Pearson wants funding, federal help to turn airport into ‘mega hub’
Pearson is appealing for federal assistance to solve the traffic woes that clog area highways, and eliminate backlogs at security checkpoints and customs.
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OTTAWA—Toronto’s Pearson International Airport — already Canada’s busiest — is on track to become an elite “mega hub” but it’s going to take federal investments to help make it happen, a new report says.
The operators of Pearson are appealing for assistance to solve the traffic woes that clog area highways and, within the terminals, new funding to eliminate backlogs at security checkpoints and customs and immigration inspections.
And they want Ottawa to rethink visa demands that currently deter some international travellers from using Toronto to make connections.
The report, prepared for the Greater Toronto Airports Authority, argues that those investments will pay off, putting Pearson in position to capitalize on growing air travel and double its annual passenger traffic to 80 million a year by 2035.
The report, titled “Growing Canada with a Mega Hub Airport,” will be released Thursday at a Canadian Club of Toronto event featuring Howard Eng, CEO of the airport authority, and Ben Smith, president, passenger airlines, at Air Canada.
It says Pearson has the potential to join the ranks of London’s Heathrow, Los Angeles International and Dubai, so-called mega hub airports characterized by high passenger volumes and a wide selection of international connections.
“Mega hubs are becoming increasingly important in facilitating routes and global trade,” the report says.
Already Pearson creates 332,000 direct and indirect jobs and is responsible for 6.3 per cent of Ontario’s economic output.
“Those impacts could be bigger if Toronto Pearson can seize its opportunity and develop into a mega hub,” the report said, predicting that employment could double.
“The economic prosperity of city-regions is inextricably linked to their connectivity to the rest of the world,” it says.
But the report, which was obtained by Torstar News Service, cautions that there is a “limited window” for Pearson to develop into a mega hub.
And it underscores several big hurdles to achieving that status, starting with the clogged roads around the airport and poor transit access to what is already the second largest employment zone in the country.
The airport authority has been pushing for a regional transit hub on airport property that would be served by buses, airport express trains, and regional services to move passengers and employees from across the region.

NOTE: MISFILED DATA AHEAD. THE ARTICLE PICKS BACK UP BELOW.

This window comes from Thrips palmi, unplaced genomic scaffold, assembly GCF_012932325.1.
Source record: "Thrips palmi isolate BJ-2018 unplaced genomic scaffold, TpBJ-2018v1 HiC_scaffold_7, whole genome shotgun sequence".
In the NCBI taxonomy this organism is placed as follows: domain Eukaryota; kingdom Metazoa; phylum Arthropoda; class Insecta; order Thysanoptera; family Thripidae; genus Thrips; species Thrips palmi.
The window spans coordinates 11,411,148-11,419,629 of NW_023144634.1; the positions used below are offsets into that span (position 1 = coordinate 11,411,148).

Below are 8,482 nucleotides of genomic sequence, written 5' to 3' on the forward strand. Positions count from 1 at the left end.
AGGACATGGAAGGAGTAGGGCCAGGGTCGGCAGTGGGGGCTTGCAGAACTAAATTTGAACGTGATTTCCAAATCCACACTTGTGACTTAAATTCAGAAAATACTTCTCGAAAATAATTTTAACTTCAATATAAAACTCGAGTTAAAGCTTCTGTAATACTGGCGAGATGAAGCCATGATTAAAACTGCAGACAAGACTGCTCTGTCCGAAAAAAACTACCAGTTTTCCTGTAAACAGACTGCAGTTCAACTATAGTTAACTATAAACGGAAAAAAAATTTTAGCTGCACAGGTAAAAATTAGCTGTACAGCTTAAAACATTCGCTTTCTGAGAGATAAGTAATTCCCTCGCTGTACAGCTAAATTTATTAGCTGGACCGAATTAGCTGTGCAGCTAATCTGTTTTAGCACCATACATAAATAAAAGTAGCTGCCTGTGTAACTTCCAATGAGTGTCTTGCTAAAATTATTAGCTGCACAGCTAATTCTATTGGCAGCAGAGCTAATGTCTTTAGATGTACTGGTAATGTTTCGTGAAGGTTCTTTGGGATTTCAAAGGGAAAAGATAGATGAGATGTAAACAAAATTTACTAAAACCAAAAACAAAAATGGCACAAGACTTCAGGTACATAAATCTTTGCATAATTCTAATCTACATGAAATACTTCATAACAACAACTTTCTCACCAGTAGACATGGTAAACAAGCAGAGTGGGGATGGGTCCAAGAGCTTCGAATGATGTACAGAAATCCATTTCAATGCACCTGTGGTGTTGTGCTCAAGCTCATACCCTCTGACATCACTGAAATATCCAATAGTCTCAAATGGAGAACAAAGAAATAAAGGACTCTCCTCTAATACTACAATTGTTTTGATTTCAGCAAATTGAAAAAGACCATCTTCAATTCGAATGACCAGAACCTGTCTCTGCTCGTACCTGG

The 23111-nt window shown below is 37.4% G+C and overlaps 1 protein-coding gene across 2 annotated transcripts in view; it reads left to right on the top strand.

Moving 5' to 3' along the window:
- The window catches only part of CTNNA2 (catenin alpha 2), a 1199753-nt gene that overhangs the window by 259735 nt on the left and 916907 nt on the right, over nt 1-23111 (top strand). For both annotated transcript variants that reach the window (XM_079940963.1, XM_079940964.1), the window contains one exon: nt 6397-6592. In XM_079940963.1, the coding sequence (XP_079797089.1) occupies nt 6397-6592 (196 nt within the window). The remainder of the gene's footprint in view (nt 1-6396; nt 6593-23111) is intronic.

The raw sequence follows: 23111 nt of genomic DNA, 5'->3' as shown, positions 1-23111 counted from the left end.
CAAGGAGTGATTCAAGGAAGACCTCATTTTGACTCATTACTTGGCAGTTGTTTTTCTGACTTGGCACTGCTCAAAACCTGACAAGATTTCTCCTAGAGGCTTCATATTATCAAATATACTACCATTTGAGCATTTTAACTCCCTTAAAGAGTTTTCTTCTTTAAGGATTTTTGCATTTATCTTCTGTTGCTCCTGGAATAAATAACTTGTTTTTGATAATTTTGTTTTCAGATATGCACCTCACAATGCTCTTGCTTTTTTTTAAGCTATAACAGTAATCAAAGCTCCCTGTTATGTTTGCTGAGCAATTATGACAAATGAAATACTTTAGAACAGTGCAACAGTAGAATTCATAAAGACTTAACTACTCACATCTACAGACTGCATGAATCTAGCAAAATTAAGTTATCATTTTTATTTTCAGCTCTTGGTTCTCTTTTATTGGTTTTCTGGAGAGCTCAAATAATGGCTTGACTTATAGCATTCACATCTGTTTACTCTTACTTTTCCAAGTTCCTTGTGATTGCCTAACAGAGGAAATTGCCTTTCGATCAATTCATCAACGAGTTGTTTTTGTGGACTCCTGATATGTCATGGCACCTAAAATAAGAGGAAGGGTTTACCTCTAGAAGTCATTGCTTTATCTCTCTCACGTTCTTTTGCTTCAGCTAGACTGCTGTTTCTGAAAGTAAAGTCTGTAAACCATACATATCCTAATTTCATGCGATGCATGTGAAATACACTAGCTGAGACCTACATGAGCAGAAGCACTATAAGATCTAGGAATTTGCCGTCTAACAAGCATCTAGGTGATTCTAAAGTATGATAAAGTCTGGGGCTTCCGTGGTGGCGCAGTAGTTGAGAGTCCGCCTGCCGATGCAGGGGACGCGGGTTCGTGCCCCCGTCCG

To make that a reality, the airport authority is urging Ottawa to support regional transit systems by cost-sharing on their expansion plans.
Inside the airport, the report echoes past calls for Ottawa to invest heavily to eliminate frustrating backlogs at security screening. While more than half of travellers at Pearson have to wait 20 minutes or longer to get through security, most passengers at Heathrow are whisked through in under 5 minutes.
“The longer the wait, the less attractive it is to fly through Toronto Pearson,” the report says.
“There are now insufficient funds to support a world-class security screening process, which requires investment in additional personnel and new, innovative screening processes and technologies,” the report says.
It calls for up to $50 million in new federal funding, backed by a $30 million investment by the airport, to hire more staff and install improved screening checkpoints to get wait times under 10 minutes.
The report says another $5 million is needed to ease backlogs for arriving travellers at customs and immigration checkpoints, saying that funding has not kept up here either.
Finally, it asks Ottawa to reconsider requirements for visas and electronic travel authorizations for passengers who are only passing through the airport.
The report urges Ottawa to follow the examples in Europe, the Middle East and Asia that do not require such paperwork to simply transit through an airport unless a traveller is from a high-risk country.
“Connecting passengers are vitally important for global airline networks and mega hub competitiveness,” the report says.
Ironically, the report comes as federal cabinet ministers ponder a sell-off of Canada’s big airports to help raise billions of dollars to help fund the infrastructure program.
Like Pearson, many of the airports across the country are managed by not-for-profit authorities. But private investors are keen to get a slice of the action, lured by the promise of a stable long-term return from running the airports. But there are concerns that a private sector profit motive would hit travellers in the pocketbook.
The federal government commissioned Credit Suisse to analyze the options. Sources tell the Star that the report has been submitted to government and its findings are being evaluated.
By the Numbers—Pearson International Airport in 2015
- 443,000 flights.
- 41 million passengers, expected to rise to 44 million this year.
- Flights to 180 destinations worldwide.
- Busy cargo hub that facilitates export of Canadian goods, such as $79 million in live Atlantic lobster and $1.7 billion in diamonds.